If you listen to the newscasts or visit online news sites, you probably know that mainstream media is collapsing, and before the smoke clears, it’ll be a much weaker and less profitable industry for a long time into the future.
Newspapers have already collapsed, and many that are left are barely holding on, even the old New York Times, which has only survived to this point because of a cash infusion from Mexican billionaire Carlos Slim. Even so, the chances of it surviving going forward are small, and even if it does it’ll never be the paper it used to be because of people rejecting its extraordinary liberal bias, as well as the quick and easy access to news and entertainment the Internet offers.
Microsoft CEO Steve Ballmer, speaking at the Cannes Lions International Advertising Festival recently, said media companies cannot count on advertising revenue to go back to “pre-recession levels.”
Ballmer said, “I don’t think we are in a recession, I think we have reset. A recession implies recovery (to pre-recession levels) and for planning purposes I don’t think we will. We have reset and won’t rebound and re-grow.”
Also according to Ballmer, he thinks it’ll take about 10 years before all media is digital, although he adds it’s impossible to be exact to the time frame.
The point in all of this is the stranglehold and gatekeeper status enjoyed by mainstream media is over, and its former power and ability to control what news is offered to the general public is over. They are still attempting to be what they formerly were, but people are rejecting that, as they want more than liberal talking points as the content and entertainment they consume.
It’ll take a few years for this to work out, but the handwriting is already on the wall. It’s already happening of course, but we’re in the midst of a transition period, where the old is trying to hang on while the new media emerges. So for a time there will be a blend of all of this together until the old finally dies off or is so weakened it has become an irrelevancy.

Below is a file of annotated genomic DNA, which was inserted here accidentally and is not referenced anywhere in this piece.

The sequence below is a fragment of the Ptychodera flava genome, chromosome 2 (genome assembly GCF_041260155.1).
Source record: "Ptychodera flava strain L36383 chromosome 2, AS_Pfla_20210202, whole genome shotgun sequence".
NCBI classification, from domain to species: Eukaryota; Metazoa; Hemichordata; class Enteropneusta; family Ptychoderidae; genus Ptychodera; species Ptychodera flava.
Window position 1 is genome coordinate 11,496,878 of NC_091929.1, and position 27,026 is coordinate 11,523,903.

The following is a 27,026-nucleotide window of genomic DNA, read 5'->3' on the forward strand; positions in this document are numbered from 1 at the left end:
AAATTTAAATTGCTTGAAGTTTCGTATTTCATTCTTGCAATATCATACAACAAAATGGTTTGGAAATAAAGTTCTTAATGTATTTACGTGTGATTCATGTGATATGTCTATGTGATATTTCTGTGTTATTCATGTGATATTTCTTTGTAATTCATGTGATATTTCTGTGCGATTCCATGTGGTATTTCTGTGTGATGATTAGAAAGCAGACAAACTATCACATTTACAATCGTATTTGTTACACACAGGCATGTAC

What this does is provide a tremendous opportunity for Christianity, and the big and important question becomes, “If we’re up to the task.”
A huge problem for believers is that so many have become overcome by or embrace pop culture and its tenets. Offering up a similar version and just slapping the label “Christian” on it won’t do either. To simply offer up a watered down pop culture, news and entertainment alternative is not the way to go. We must be salt and light in this earth or we’ll be good for nothing except to be trodden under foot.
So when it comes to media, the opportunities at this time are extraordinary for Christians, but we must be extremely cautious how we enter the fray.
Look at people who enter politics and the public arena who name Christ, and they are disgraced because of their falling into sin, and do a lot of harm to Christ and His name.
We must do better than that, not only because of the sin factor, but we must keep away from the temptation to become famous and go about our jobs of offering up through the various media outlets available, who Christ is, by providing news, content and entertainment that mirrors His reality.
I’m not only talking the Gospel message here, as that’s already beaming across the world. I’m talking about interjecting the person of Christ; who He is and His ways into text, audio, video and interactive media, in a way that permeates the cultures around the world with who Christ is.
What we must do is ensure that we don’t become like the world in order to attempt to win the world. Far too many Christians are trying to go along in order to get along. That’s not the message people need to hear. If we’re not different than this world–if Jesus isn’t completely other than this world–than what is it we have to offer?
A long time ago I figured out something; you can’t out world the world. They’re better at being the world than we are, and we will never be able to top it. So we should quit trying.
The media opportunity is here, and the tools are cheap and available for anybody to use. Now we must determine what we’re going to do with them.
Are we just going to placate the world or are we going to offer a Christ as He is, with all the challenges and joys that come with Him?